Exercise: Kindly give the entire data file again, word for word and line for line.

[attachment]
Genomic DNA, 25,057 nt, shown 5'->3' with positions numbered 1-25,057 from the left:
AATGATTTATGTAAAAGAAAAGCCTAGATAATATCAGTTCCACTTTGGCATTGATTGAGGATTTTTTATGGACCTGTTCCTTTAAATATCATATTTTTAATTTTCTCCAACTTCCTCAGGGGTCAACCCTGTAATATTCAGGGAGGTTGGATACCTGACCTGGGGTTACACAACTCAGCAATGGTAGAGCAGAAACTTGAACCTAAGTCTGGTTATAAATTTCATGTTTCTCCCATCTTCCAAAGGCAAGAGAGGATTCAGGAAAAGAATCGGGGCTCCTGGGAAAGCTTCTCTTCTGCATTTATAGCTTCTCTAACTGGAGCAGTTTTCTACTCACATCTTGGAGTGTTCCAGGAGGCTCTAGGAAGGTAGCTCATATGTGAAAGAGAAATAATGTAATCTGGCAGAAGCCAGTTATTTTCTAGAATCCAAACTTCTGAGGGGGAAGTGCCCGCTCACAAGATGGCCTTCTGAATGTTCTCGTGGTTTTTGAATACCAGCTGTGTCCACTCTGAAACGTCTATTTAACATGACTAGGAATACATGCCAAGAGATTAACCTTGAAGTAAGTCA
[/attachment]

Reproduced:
Genomic DNA, 25,057 nt, shown 5'->3' with positions numbered 1-25,057 from the left:
AATGATTTATGTAAAAGAAAAGCCTAGATAATATCAGTTCCACTTTGGCATTGATTGAGGATTTTTTATGGACCTGTTCCTTTAAATATCATATTTTTAATTTTCTCCAACTTCCTCAGGGGTCAACCCTGTAATATTCAGGGAGGTTGGATACCTGACCTGGGGTTACACAACTCAGCAATGGTAGAGCAGAAACTTGAACCTAAGTCTGGTTATAAATTTCATGTTTCTCCCATCTTCCAAAGGCAAGAGAGGATTCAGGAAAAGAATCGGGGCTCCTGGGAAAGCTTCTCTTCTGCATTTATAGCTTCTCTAACTGGAGCAGTTTTCTACTCACATCTTGGAGTGTTCCAGGAGGCTCTAGGAAGGTAGCTCATATGTGAAAGAGAAATAATGTAATCTGGCAGAAGCCAGTTATTTTCTAGAATCCAAACTTCTGAGGGGGAAGTGCCCGCTCACAAGATGGCCTTCTGAATGTTCTCGTGGTTTTTGAATACCAGCTGTGTCCACTCTGAAACGTCTATTTAACATGACTAGGAATACATGCCAAGAGATTAACCTTGAAGTAAGTCA